Everyone loves New Year’s, and it’s not just for the parties. It’s a chance to set goals for the month ahead and think about all those positive changes you’ve been meaning to make. It’s a time for hope and renewal — for reinvigorating yourself — but sometimes, it leads to disappointment.
To help you avoid a 2016 letdown, U.S. News & World Reports writer Hannah Morgan has put together a terrific post called “Career-Boosting Resolutions to Make Right Now.” She begins by advising people to “know why resolutions fail,” since understanding proper goal-setting techniques is the key to establishing benchmarks you can actually hit.
As Morgan writes, you should swap giant overarching yearly goals for more attainable weekly ones and “focus on outcomes you can control.” Say you really want a new job in 2016 — smart resolutions involve things you can do to increase your chances of getting hired. It also helps to find what Morgan calls an “accountability partner” — someone to keep you on task — and to always avoid negative goals. You may despise your current job, but make your resolution something like “begin researching new opportunities,” not “I gotta get outta here.”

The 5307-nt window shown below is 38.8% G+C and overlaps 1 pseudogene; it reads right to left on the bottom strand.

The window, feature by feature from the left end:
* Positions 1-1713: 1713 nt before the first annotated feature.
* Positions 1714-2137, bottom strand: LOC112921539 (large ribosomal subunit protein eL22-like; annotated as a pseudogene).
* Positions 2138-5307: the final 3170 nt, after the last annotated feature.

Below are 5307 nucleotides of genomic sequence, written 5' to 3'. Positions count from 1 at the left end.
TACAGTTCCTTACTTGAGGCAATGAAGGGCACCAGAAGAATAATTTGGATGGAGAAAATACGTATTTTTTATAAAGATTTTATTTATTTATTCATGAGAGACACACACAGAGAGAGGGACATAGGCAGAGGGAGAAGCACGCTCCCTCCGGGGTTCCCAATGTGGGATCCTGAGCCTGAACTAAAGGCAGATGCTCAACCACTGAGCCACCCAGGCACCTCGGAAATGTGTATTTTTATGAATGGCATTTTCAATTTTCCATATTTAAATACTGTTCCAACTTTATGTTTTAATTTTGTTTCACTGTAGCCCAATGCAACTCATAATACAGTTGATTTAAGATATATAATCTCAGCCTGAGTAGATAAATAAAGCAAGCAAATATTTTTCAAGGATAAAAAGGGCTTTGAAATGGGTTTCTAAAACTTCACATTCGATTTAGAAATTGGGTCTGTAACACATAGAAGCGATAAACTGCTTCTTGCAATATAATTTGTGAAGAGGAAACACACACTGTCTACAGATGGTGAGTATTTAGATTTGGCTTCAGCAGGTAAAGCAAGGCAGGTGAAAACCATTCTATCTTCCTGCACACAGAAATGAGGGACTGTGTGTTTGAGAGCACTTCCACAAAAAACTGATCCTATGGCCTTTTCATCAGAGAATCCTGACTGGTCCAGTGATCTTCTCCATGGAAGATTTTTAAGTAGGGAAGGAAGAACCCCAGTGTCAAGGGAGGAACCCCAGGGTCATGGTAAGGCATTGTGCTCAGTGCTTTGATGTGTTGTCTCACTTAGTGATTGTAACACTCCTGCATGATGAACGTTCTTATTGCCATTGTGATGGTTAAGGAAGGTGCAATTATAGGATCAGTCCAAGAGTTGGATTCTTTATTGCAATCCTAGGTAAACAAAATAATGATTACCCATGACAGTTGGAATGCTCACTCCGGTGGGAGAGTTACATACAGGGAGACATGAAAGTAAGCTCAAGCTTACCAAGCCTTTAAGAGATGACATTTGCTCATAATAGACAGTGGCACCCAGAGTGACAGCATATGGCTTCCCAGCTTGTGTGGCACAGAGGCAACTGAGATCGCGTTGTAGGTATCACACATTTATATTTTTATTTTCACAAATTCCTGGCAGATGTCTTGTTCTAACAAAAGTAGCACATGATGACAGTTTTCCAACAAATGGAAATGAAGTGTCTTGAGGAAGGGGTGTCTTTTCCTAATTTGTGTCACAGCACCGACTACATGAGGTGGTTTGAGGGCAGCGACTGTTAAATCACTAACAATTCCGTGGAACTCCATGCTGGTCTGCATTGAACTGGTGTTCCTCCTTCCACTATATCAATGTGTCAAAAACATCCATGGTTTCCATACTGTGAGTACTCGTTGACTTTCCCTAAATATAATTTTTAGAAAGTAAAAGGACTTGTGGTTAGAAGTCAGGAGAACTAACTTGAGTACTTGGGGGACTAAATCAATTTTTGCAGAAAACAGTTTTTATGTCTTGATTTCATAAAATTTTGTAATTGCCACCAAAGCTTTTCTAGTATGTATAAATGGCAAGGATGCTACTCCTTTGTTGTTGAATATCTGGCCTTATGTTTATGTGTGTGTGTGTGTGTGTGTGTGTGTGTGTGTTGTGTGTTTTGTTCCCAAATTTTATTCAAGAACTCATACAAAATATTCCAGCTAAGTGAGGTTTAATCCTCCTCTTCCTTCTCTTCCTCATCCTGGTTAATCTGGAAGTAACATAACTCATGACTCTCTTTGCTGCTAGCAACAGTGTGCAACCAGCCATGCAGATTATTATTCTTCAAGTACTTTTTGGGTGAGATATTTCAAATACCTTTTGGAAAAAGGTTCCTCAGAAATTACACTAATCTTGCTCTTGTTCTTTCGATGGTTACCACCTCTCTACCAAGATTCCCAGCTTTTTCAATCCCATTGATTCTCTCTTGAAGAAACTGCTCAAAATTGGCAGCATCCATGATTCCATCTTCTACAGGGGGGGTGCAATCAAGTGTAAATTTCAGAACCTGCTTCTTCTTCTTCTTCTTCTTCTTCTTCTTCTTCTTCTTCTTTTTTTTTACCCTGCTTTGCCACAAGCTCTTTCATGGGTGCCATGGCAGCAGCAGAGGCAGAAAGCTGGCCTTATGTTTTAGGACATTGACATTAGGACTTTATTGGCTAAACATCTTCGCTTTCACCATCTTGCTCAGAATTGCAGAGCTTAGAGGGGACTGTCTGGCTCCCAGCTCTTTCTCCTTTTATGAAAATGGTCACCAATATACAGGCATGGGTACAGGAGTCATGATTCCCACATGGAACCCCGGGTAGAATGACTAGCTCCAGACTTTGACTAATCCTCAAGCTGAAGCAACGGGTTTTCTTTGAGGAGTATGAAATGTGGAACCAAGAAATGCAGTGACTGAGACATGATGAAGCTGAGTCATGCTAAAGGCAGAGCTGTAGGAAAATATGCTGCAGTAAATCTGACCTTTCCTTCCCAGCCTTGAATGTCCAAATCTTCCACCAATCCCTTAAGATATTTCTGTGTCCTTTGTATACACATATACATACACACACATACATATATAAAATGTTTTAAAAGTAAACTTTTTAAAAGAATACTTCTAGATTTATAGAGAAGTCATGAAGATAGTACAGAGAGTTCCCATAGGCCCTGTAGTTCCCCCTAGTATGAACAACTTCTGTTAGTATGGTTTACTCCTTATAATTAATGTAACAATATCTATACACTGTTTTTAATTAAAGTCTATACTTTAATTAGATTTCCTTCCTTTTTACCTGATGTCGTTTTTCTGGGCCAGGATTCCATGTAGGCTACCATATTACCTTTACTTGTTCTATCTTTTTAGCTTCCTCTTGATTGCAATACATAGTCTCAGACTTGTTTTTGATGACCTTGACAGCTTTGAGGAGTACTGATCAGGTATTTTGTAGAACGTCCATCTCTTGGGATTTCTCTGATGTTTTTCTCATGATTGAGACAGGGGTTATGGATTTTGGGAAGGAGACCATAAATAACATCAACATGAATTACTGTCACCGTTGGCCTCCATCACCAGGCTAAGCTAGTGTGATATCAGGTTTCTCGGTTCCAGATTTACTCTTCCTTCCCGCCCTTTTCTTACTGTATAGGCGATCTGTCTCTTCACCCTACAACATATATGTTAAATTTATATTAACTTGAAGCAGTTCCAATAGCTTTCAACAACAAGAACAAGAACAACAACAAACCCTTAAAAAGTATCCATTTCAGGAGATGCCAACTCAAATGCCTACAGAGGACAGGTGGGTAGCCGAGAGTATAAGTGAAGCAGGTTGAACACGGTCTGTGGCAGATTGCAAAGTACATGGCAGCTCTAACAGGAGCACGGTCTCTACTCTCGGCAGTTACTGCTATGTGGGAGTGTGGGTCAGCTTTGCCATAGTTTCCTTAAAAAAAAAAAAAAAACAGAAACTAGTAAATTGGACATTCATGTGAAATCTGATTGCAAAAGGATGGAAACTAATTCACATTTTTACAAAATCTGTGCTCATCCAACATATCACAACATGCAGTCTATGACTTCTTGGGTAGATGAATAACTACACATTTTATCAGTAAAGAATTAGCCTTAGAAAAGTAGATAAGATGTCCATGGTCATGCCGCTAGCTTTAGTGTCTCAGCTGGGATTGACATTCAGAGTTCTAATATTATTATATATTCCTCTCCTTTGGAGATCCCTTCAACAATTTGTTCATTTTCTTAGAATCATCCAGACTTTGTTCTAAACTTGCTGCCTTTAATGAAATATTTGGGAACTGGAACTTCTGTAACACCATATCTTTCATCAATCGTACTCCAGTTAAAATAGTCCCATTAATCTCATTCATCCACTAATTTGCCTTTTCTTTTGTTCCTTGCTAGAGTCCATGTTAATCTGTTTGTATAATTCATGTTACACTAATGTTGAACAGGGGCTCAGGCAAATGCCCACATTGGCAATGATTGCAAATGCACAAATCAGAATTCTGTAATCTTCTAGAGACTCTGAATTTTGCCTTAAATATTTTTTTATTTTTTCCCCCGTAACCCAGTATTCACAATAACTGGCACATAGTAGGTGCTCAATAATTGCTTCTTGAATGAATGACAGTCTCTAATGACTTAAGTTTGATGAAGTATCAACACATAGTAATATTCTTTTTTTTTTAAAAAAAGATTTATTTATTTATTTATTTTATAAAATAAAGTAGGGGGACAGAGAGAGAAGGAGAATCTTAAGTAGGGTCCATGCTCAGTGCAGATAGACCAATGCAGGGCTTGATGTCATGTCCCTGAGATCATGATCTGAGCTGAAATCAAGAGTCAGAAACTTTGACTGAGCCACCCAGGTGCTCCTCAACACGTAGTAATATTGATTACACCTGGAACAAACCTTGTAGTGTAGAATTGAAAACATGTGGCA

Next, Morgan turns to specific types of job-released resolutions. The first: making more money. If you’re hoping for a raise next year, Morgan says, you should begin by researching your company’s history of granting pay bumps. You want to find out how often raises come and how much of an increase is realistic. Then, you’ll need to make the case for why you deserve more cash. Bring testimonials from co-workers and clients and try to quantify the benefits you’ve brought to the company. If you can show you’re making/saving the team money, you’re well on your way.
Morgan then turns to the similar topic of promotions. If you’re looking to move up the ladder in 2016, start by determining what skills and qualifications you lack and figuring out how to get them. After that, schedule a meeting with your supervisor and talk about your ambitions. As with raises, you’ll need to make the case for why you deserve more responsibilities and a better title. Even if your boss shoots you down, you can resolve to jump ship and follow your action plan someplace else.
Speaking of quitting, if finding greener pastures is your 2016 goal, make sure you set crystal-clear expectations regarding the type of new gig you’re looking for. Once you have an idea of the ideal situation, don’t wait for job postings that match. Pinpoint companies you’d like to work for and reach out to your network of contacts to seek out referrals and learn about other opportunities you might have missed.
Lastly, Morgan looks at the idea of happiness. If you’re simply hoping to enjoy more balance in your life this coming year, begin by asking yourself what balance means. Do you want to work fewer weekends or not check email after 8 p.m.? Once you know what’s optimal — and what’s feasible — you can start taking steps toward what Morgan calls “workplace zen.”